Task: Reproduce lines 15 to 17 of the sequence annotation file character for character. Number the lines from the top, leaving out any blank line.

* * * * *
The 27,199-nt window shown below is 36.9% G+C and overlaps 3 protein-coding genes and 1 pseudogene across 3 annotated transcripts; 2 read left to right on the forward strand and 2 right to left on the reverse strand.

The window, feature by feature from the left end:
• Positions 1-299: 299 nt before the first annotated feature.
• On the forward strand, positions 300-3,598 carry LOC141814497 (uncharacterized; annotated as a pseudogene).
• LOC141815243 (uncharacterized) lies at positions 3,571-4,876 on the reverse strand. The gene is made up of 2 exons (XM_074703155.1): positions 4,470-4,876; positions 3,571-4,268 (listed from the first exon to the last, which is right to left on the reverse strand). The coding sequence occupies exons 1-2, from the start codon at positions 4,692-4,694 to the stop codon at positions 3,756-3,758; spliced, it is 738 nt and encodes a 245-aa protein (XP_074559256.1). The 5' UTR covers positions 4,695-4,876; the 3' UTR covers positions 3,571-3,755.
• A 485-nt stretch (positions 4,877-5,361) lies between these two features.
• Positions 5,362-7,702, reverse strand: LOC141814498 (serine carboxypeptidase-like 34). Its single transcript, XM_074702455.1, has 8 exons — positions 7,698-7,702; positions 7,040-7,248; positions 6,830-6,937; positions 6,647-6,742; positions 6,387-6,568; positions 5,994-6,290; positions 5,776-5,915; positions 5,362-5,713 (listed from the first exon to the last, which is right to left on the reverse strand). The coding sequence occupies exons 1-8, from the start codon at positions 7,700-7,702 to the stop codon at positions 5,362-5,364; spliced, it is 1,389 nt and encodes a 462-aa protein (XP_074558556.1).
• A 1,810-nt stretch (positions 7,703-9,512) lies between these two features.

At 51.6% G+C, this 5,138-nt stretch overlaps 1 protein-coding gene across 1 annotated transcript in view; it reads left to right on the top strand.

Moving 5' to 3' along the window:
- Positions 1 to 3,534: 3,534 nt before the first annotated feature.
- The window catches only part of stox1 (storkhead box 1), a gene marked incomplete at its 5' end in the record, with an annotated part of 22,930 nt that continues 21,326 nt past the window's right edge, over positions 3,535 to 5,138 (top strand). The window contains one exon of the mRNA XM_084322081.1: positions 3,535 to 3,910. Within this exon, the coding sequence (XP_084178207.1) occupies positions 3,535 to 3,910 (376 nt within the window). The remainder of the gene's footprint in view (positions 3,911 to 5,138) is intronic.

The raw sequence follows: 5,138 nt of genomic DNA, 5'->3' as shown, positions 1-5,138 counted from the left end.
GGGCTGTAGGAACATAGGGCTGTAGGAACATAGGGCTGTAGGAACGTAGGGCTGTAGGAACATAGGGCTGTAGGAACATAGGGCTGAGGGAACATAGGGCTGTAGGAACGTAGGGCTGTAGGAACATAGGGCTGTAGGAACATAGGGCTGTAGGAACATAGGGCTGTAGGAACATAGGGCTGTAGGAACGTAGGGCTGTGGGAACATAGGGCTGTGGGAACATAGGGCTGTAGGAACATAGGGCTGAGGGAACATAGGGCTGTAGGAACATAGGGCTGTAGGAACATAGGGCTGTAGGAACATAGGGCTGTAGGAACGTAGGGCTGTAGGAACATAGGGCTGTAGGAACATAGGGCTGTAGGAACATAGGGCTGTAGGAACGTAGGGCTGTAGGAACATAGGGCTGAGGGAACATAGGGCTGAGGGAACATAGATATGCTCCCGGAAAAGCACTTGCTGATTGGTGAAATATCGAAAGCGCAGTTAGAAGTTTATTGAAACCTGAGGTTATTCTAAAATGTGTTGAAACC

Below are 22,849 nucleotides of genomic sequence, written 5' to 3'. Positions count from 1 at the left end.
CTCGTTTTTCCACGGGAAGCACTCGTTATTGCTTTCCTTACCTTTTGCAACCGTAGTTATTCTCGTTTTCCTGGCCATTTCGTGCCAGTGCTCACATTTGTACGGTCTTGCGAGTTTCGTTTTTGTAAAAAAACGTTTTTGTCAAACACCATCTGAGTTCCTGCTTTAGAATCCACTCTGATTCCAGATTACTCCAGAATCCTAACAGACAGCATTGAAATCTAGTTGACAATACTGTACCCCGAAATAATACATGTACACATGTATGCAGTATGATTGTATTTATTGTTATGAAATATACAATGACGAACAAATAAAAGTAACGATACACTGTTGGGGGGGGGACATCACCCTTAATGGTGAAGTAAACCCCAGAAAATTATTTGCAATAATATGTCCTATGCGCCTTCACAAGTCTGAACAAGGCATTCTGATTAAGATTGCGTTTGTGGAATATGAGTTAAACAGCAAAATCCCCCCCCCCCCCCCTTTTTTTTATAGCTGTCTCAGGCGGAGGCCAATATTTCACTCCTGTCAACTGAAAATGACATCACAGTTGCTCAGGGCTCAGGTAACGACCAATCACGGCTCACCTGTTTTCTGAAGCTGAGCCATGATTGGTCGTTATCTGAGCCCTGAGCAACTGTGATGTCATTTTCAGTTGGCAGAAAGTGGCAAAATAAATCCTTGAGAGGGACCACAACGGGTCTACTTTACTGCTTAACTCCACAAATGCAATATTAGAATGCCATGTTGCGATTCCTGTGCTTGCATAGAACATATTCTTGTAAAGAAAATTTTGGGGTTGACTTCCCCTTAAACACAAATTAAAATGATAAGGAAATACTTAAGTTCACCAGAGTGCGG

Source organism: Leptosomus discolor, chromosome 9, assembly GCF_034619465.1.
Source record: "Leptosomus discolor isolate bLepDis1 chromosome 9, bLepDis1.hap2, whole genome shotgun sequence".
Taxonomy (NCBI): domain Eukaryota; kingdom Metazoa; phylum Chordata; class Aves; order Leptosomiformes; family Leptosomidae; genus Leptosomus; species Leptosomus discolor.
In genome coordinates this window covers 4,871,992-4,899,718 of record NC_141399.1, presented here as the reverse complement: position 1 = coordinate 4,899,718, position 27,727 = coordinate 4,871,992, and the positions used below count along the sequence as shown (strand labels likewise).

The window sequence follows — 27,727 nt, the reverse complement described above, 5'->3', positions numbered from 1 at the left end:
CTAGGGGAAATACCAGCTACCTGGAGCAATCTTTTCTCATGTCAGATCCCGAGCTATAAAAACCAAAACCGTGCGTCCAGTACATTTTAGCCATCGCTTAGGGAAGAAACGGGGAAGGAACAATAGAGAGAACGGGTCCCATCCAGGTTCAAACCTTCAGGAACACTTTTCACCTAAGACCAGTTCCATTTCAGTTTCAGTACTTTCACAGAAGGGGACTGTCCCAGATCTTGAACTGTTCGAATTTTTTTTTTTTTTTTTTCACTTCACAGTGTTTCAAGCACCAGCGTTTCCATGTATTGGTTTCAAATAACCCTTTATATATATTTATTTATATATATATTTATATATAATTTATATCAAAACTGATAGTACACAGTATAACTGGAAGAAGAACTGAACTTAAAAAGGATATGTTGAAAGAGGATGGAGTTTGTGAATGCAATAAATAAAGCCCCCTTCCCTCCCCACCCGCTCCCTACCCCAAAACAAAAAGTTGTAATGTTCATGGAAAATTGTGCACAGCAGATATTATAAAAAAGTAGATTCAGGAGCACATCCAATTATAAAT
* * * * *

Below are 22,849 nucleotides of genomic sequence, written 5' to 3'. Positions count from 1 at the left end.
CTCGTTTTTCCACGGGAAGCACTCGTTATTGCTTTCCTTACCTTTTGCAACCGTAGTTATTCTCGTTTTCCTGGCCATTTCGTGCCAGTGCTCACATTTGTACGGTCTTGCGAGTTTCGTTTTTGTAAAAAAACGTTTTTGTCAAACACCATCTGAGTTCCTGCTTTAGAATCCACTCTGATTCCAGATTACTCCAGAATCCTAACAGACAGCATTGAAATCTAGTTGACAATACTGTACCCCGAAATAATACATGTACACATGTATGCAGTATGATTGTATTTATTGTTATGAAATATACAATGACGAACAAATAAAAGTAACGATACACTGTTGGGGGGGGGACATCACCCTTAATGGTGAAGTAAACCCCAGAAAATTATTTGCAATAATATGTCCTATGCGCCTTCACAAGTCTGAACAAGGCATTCTGATTAAGATTGCGTTTGTGGAATATGAGTTAAACAGCAAAATCCCCCCCCCCCCCCCTTTTTTTTATAGCTGTCTCAGGCGGAGGCCAATATTTCACTCCTGTCAACTGAAAATGACATCACAGTTGCTCAGGGCTCAGGTAACGACCAATCACGGCTCACCTGTTTTCTGAAGCTGAGCCATGATTGGTCGTTATCTGAGCCCTGAGCAACTGTGATGTCATTTTCAGTTGGCAGAAAGTGGCAAAATAAATCCTTGAGAGGGACCACAACGGGTCTACTTTACTGCTTAACTCCACAAATGCAATATTAGAATGCCATGTTGCGATTCCTGTGCTTGCATAGAACATATTCTTGTAAAGAAAATTTTGGGGTTGACTTCCCCTTAAACACAAATTAAAATGATAAGGAAATACTTAAGTTCACCAGAGTGCGG

Source organism: Leptosomus discolor, chromosome 9, assembly GCF_034619465.1.